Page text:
JD Sports Fashion is launching a value fashion business later this year and has recruited a new team to spearhead the move.
Sources told Drapers that the group, which owns fashion chains Scotts and Bank, plans to open 15 new stores this year, with each store taking “a new retail identity”. Sources suggested JD was reviving its Open fashion fascia, which was axed in September 2007. However, Open was not previously a value fashion proposition.
A company spokesman said: “JD has built an experienced team to launch a new own-brand fashion concept during the second half of 2014 and it is likely to trade as Open.
“The concept will be all about good value fashion basics for every day. It will not in any way resemble the previous Open concept operated by the group in Liverpool and Glasgow 10 years ago.”
Both were run as department stores selling upmarket designer branded sports fashion. However, Open was scrapped when JD consolidated its fashion division.
The launch team is headed by former Blue Inc buying and design director Stephen Galea as managing director. He left the young fashion chain in September after eight years but had previously spent 12 years at Arcadia, becoming head of buying for menswear at Topman in 2003.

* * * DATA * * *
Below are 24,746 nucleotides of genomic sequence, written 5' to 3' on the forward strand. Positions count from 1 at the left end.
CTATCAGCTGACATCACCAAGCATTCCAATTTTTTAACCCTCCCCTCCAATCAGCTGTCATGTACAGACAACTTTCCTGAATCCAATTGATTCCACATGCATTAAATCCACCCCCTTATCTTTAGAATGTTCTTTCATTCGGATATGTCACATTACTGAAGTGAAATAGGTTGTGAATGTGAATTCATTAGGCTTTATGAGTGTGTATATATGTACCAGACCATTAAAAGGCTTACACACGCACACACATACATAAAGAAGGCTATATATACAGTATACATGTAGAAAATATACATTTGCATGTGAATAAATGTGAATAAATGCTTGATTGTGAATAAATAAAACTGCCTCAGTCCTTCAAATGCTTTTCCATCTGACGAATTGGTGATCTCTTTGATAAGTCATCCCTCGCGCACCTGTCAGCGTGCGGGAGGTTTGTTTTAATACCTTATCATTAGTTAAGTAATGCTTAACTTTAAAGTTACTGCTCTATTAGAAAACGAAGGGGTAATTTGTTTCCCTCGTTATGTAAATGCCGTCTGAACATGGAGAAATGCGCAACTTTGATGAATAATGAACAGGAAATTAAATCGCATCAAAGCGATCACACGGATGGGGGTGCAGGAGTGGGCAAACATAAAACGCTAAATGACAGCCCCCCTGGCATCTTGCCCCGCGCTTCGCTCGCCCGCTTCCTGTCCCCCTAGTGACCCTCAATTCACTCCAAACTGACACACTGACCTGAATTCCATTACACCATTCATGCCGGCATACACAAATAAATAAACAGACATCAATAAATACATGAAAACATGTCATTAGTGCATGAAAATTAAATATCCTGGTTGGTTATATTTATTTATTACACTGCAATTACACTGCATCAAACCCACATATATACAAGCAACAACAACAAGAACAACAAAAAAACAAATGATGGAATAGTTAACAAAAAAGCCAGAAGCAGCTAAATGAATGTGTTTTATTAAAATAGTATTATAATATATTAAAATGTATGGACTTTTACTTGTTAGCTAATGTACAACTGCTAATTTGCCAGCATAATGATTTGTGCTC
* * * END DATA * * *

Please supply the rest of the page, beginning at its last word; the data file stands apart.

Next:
Stewart Messer, formerly head of buying at Blue Inc, has been brought in as head of buying for Open while Oliver Woodhouse, previously head of buying and merchandising at Bench, has joined as head of merchandising.
This will be the second retail launch for JD in the last 12 months, following its sports performance fascia JD Pro, which opened in November.
However, the own-brand concept marks a new direction for the group as it is currently attempting to breathe fresh life into its young fashion chain Bank by introducing several new labels. Drapers reported last week (January 18) that the retailer is hoping to attract 40 new brands, which will be introduced online and in stores over the next 18 months.
Honor Westnedge, senior retail analyst at Verdict Research, said JD’s entrance into the value market could be a tough one.
“For JD to launch a new fascia in that section of the market, its proposition is going to have to be really strong. The product and value for money is going to have to be better than their rivals to lure people away from New Look, H&M and Primark.”
However she highlighted JD’s experience, infrastructure and economies of scale as strong foundations for the new venture.
Like-for-like sales in JD’s core fascia stores - including JD, Size? and Champion - for the 48 weeks to January 4 were slightly ahead of half-year trading, when sales rose 5.8%.
The group expects full-year profits to be in line with City forecasts of about £69m after an increase in like-for-like sales during the crucial Christmas trading period.